It also reinforces our long-held views that when push comes to shove policymakers (the State) will escalate oppressive tactics against their electorate in a bid to maintain their status quo and that of their fiat currency system.

Of most importance is the adherence to retrospective changes of law and different rules for different people and countries. Insolvencies are generally well-defined in law. First equity, then subordinated debt, then deposits and senior bonds together, take the hit in that order. The creditor structure has been up-ended and more than merely tweaked over the last few years. I suspect with levels of ignorance high amongst populations they haven’t quite woken up to the reality that the state is not in fact here for your protection as it once was and that we all need to take on self-reliance and a heightened sense of responsibility for ourselves. Some notable rule changes of late are subtle but growing in number:

1) The ECB, holders of Athens-law and foreign law Greek debt all received different treatment
2) The Dutch didn’t restructure SNS Reaal paper, they confiscated it
3) The Irish banned lawsuits against the ultimate wind-down of Anglo Irish
4) Portuguese private pensions were confiscated

The list is long but you get the idea. Rule-changes are getting ‘regressively’ more creative and sinister. As a friend pointed out to me this as if the “football referee has gone from being a quasi-neutral arbiter, to pulling off his black shirt to reveal a Manchester United one underneath and awarding himself a series of penalties.”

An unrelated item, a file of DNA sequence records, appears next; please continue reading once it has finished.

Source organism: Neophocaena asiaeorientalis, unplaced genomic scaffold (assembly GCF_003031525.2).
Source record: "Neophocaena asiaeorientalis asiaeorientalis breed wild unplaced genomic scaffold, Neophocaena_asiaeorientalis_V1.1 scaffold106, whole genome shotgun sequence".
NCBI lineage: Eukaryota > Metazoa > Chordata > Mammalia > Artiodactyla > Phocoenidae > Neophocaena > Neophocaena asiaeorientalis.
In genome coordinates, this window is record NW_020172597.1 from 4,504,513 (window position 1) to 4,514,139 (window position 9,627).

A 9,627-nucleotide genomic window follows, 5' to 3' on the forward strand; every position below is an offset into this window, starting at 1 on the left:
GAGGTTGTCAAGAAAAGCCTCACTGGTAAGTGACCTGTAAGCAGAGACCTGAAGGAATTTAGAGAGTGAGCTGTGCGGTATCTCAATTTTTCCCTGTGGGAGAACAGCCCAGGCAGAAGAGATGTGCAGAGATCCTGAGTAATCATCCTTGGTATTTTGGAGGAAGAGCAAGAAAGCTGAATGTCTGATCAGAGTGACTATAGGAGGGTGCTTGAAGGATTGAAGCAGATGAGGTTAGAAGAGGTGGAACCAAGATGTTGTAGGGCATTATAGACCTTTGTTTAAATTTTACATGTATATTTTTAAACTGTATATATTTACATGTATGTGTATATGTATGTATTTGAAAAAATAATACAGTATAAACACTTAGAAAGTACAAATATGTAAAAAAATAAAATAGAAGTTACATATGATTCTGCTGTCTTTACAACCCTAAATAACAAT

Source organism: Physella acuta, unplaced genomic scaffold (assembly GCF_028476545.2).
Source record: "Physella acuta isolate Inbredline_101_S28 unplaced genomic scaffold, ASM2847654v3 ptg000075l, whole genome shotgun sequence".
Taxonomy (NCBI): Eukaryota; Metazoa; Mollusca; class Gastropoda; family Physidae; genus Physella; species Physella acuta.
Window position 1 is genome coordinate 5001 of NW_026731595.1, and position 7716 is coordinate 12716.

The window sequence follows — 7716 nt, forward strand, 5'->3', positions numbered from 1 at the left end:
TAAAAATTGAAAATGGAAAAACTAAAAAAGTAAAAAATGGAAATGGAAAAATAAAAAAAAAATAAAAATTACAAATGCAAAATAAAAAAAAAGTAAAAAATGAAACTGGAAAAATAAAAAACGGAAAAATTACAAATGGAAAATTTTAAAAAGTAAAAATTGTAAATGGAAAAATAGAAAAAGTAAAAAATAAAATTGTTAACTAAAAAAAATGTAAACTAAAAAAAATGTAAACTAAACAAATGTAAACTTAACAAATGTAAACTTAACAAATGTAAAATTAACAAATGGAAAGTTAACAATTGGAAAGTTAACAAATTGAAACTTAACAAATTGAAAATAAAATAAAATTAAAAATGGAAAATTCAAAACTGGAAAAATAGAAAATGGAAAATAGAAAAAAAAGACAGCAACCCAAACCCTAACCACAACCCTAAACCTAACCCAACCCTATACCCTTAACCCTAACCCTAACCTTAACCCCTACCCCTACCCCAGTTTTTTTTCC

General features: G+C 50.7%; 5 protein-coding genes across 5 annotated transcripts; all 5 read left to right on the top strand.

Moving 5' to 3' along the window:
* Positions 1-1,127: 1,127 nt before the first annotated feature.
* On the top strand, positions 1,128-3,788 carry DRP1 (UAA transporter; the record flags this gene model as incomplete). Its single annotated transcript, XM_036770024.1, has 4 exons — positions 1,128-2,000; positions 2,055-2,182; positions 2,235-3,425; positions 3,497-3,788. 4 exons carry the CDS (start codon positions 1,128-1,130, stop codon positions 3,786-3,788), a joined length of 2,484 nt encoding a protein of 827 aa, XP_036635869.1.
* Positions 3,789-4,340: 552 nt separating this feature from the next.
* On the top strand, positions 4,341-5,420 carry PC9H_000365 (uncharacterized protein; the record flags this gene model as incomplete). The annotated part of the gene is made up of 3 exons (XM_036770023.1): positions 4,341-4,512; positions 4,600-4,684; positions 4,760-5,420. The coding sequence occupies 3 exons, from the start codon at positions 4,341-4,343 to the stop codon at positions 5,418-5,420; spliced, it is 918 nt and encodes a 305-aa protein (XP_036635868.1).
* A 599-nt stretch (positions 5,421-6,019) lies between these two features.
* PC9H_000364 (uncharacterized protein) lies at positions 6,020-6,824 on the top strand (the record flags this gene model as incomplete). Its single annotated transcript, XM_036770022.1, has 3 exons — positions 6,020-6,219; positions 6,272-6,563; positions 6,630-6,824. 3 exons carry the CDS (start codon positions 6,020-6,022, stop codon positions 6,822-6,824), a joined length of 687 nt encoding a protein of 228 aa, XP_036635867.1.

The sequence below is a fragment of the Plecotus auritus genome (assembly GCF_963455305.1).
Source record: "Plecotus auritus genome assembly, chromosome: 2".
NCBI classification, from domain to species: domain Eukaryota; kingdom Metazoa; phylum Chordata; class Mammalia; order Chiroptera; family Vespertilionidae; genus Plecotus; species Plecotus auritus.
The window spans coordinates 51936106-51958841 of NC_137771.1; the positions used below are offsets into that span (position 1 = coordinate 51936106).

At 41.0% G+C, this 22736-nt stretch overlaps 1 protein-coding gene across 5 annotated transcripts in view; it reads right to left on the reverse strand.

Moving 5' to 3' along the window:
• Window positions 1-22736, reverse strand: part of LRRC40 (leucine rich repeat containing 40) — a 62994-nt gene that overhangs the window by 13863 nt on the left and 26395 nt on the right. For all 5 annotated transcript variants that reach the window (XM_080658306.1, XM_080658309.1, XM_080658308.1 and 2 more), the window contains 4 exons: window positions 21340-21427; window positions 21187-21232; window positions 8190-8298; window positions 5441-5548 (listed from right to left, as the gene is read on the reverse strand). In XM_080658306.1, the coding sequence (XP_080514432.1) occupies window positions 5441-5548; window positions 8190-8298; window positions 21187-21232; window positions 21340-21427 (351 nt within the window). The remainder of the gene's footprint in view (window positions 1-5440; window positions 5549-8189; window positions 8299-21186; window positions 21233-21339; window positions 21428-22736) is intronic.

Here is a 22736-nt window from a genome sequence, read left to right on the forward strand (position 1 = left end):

The bail-out should have been a legal bail-in whereby equity is wiped out, and all bank debt is written down. Then unsecured (uninsured) depositors ie above €100,000 should have taken a double digit hit. By doing this EU finance ministers and lawmakers would have been respecting the creditor hierarchy while adhering and honouring the rule of law. The retrospective change of law is what should alarm us all. The insidious and subtle nature of this encroachment on our civil rights sets an ominous precedent and those who glibly mock libertarians for their ‘rants’ are no doubt those same people who thought PIIGS really do fly.


For all that say “It will never happen here” I would ask, what do you think the Obama administration will be willing to do when our profligate deficit spending finally has a day of reckoning?

Look at what was done to the long established rule of law when GM was taken over and the senior bond holders were no longer treated as senior. That was not done under a crisis where they could “claim” exigent circumstances, it shows how they think and act. So what are they willing to do if we have a real financial crisis? Say the 2008 crisis but this time without the ability of the fed to bail out the system with trillions in backstopped $$$?

Let me remind everyone what WE were willing to do the last time America faced a big crisis.